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Response from Melissa

Emily you have some good points. However, I am not sure that I completely agree with your statement, the grand scheme of a undergraduate education, the average non-English major college student will take a freshman composition course, and that will be the end of that student's improvement in writing, most likely . Working in the writing center I have encountered numerous students from other disciplines such as, nursing, business, history, and science. I believe visual technology is a way to enhance an individuals learning experience. After all writing and visuals are both considered art, and are a way to communicate or express something. To answer your question, should the already undervalued composition course give away some of its time and assignments to include visual literacy, when it could be replaced with a different type of writing assignment intended to be fun for ? Maybe composition is undervalued because of its unwillingness to evolve into areas such as technology. Our field is behind and needs to keep up with the times, if the English field wants to continue it existence.
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I agree with George's idea of bringing visual literacy into the composition classroom, but I believe that it should be strictly limited. In the grand scheme of a undergraduate education, the average non-English major college student will take a freshman composition course, and that will be the end of that student's improvement in writing, most likely forever. This student will also take many business, marketing, communication, etc. classes that will require him/her to use and develop visual skills in all types of learning methods. It is not as if the composition class in the one place in which students will get the chance to use visual literacy, therefore why should the already undervalued composition course give away some of its time and assignments to include visual literacy, when it could be replaced with a different type of writing assignment intended to be fun for students? We cringe when we think about how student writing continues to worsen, therefore I believe the composition course should be very much devoted to improving writing skills. I believe that this article presents some fun and beneficial ways to promote learning that no doubt students will learn from, but perhaps visual literacy should be used in small doses.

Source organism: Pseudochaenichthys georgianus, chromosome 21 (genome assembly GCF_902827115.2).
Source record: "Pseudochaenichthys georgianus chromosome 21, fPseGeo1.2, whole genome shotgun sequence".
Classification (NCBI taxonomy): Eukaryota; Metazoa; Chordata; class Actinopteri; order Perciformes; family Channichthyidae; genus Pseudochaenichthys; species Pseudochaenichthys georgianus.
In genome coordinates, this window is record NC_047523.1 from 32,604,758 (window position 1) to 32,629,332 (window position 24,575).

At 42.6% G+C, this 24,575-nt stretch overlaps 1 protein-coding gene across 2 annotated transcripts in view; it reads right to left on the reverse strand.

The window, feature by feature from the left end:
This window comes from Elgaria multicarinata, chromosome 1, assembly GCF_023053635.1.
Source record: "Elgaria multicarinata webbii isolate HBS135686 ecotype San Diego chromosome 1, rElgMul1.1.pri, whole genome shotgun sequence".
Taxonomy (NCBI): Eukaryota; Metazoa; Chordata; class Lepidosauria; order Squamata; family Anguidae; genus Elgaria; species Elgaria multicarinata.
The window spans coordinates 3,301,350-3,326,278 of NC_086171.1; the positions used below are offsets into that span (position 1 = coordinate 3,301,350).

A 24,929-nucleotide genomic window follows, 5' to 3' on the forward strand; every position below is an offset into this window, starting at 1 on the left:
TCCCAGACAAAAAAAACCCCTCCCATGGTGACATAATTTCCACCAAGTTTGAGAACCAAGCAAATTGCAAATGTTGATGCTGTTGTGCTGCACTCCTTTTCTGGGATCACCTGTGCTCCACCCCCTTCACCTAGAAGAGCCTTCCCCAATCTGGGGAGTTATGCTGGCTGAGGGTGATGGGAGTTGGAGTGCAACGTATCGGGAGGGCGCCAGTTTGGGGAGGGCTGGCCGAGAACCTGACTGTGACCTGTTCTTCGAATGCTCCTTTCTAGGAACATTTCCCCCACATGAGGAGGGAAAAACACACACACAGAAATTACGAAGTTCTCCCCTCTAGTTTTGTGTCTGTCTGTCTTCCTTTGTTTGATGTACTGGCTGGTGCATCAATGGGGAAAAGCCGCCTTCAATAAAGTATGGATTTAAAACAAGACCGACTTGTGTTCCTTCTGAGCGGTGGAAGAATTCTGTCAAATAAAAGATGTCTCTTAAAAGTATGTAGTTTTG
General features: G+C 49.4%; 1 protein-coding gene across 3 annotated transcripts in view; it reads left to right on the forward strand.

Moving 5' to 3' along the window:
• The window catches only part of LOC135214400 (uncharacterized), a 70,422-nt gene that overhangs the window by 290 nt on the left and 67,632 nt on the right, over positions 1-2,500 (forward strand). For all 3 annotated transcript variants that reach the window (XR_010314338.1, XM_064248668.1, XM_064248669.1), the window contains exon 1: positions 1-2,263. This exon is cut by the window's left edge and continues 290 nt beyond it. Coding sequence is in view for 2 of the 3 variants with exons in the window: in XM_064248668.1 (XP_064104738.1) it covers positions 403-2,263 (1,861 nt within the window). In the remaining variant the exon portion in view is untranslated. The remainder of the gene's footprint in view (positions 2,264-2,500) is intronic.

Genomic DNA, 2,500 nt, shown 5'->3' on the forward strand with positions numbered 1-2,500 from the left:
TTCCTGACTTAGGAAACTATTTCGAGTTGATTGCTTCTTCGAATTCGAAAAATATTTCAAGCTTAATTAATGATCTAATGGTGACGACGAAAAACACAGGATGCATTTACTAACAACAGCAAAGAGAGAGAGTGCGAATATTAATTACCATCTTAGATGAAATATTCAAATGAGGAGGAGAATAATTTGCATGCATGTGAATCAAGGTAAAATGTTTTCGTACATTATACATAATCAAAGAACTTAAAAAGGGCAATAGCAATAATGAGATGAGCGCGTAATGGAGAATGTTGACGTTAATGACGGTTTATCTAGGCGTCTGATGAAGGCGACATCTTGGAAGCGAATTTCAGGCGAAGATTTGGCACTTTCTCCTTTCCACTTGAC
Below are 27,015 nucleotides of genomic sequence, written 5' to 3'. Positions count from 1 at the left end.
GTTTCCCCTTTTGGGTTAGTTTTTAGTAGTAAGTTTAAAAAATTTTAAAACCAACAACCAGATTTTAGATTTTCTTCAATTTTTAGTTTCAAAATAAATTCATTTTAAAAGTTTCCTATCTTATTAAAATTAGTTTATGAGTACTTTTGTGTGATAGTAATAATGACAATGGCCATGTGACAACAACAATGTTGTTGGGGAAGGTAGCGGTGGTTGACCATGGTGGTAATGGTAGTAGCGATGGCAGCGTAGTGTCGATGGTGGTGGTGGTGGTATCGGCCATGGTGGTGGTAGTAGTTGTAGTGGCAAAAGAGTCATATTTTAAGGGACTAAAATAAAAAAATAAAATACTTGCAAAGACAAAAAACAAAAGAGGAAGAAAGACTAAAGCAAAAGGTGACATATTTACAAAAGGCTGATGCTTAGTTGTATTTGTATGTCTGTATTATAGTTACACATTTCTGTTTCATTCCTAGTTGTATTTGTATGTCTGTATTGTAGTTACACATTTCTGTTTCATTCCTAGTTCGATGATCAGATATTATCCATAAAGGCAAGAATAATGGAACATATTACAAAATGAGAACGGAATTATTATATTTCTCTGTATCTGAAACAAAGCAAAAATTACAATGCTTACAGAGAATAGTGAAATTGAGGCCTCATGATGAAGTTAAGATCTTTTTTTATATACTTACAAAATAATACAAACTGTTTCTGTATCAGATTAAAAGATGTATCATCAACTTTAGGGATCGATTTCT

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I agree with George's idea of bringing visual literacy into the composition classroom, but I believe that it should be strictly limited. In the grand scheme of a undergraduate education, the average non-English major college student will take a freshman composition course, and that will be the end of that student's improvement in writing, most likely forever. This student will also take many business, marketing, communication, etc. classes that will require him/her to use and develop visual skills in all types of learning methods. It is not as if the composition class in the one place in which students will get the chance to use visual literacy, therefore why should the already undervalued composition course give away some of its time and assignments to include visual literacy, when it could be replaced with a different type of writing assignment intended to be fun for students? We cringe when we think about how student writing continues to worsen, therefore I believe the composition course should be very much devoted to improving writing skills. I believe that this article presents some fun and beneficial ways to promote learning that no doubt students will learn from, but perhaps visual literacy should be used in small doses.

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'''Response from Michelle'''

Emily I think you make a valid point, but I would have to agree with you as well as disagree with you. I agree with your comment on freshman students taking other classes that require much more visual learning methods, but I disagree with your comment, "why should the already undervalued composition course give away some of its time and assignments to include visual literacy, when it could be replaced with a different type of writing assignment intended to be fun for students." I think adding visual learning to composition would make it more interesting for students who aleady dread the writing process. I didn't think about it until someone mentioned it to me, but I have to deal with this on a daily basis in the newsroom. When reporters sit down to write an article, we have to think about the entire story package which includes photographs, break out boxes or designs, and actually the more the better. We have to not only make the article interesting for the reader, so they actually read the entire thing, but we also have to make it visually appealing. The reader is drawn in by the vsual aspect and if that is appealing will continue to read the material. This is why I think the visual learning in composition would benefit the student's expereince. If they are thinking of more than just writing by how can they can enhance their writing with visuals, it will help to create a positive environment for writing in general.
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I agree with George's idea of bringing visual literacy into the composition classroom, but I believe that it should be strictly limited. In the grand scheme of a undergraduate education, the average non-English major college student will take a freshman composition course, and that will be the end of that student's improvement in writing, most likely forever. This student will also take many business, marketing, communication, etc. classes that will require him/her to use and develop visual skills in all types of learning methods. It is not as if the composition class in the one place in which students will get the chance to use visual literacy, therefore why should the already undervalued composition course give away some of its time and assignments to include visual literacy, when it could be replaced with a different type of writing assignment intended to be fun for students? We cringe when we think about how student writing continues to worsen, therefore I believe the composition course should be very much devoted to improving writing skills. I believe that this article presents some fun and beneficial ways to promote learning that no doubt students will learn from, but perhaps visual literacy should be used in small doses.